Gender awareness, symptom expressions and Irish mental health-care provision

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4 Citations (Scopus)


Irish mental health policy and care provision is criticised for being gender-neutral despite gender being present in almost every aspect of illness; from risk to protection; symptom interpretation; diagnosing, ideology and knowledge of illnesses. The aim of this paper was to present the views of Irish service users and providers in relation to symptom expressions, gender awareness and care provision. A qualitative social realist design was used using Layder's (1998) adaptive theory and social domains theory. In-depth interviews (n = 54) with 26 service users and 28 service providers were conducted within one mental health service in Ireland. Dominant societal expectations for men and women are described in response to symptom expressions that reflect ‘categorical’ and ‘performative’ understandings of gender. A return of interest to symptoms-based research and practice from a gendered perspective is argued for.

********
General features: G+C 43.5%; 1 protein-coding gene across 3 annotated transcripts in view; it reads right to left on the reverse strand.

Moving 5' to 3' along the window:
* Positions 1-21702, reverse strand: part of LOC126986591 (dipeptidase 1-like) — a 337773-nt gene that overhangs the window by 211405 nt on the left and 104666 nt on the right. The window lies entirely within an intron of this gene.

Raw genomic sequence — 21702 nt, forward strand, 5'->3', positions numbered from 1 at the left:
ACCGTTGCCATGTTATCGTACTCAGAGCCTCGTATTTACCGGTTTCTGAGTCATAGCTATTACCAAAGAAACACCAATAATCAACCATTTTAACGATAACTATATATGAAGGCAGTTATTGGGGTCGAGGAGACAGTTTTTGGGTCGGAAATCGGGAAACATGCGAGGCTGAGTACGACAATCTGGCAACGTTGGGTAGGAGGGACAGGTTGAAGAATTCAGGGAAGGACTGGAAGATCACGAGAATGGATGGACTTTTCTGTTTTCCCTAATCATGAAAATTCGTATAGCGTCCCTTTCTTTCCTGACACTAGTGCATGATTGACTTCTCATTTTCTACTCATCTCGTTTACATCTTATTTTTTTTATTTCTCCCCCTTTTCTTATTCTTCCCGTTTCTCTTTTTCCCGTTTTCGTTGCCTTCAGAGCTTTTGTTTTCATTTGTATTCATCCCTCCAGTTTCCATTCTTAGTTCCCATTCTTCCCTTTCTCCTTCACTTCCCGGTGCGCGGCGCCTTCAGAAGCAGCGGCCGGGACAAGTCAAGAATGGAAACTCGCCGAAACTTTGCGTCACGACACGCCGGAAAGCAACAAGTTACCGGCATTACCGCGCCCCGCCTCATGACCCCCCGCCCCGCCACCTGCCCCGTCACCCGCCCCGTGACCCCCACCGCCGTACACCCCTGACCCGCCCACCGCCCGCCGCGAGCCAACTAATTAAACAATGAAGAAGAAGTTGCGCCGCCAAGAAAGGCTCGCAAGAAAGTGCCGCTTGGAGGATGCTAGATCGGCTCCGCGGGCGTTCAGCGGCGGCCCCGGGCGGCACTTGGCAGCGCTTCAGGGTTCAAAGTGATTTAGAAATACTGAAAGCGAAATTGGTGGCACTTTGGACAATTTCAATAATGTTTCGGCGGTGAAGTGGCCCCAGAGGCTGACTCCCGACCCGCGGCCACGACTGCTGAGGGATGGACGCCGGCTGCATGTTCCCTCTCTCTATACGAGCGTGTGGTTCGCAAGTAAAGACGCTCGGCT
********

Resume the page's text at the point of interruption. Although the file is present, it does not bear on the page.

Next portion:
Original languageEnglish
Pages (from-to)141-154
Number of pages14
JournalJournal of Gender Studies
Issue number2
Publication statusPublished - 03 Mar 2016


  • Ireland
  • femininities
  • masculinities
  • mental health care
  • symptoms


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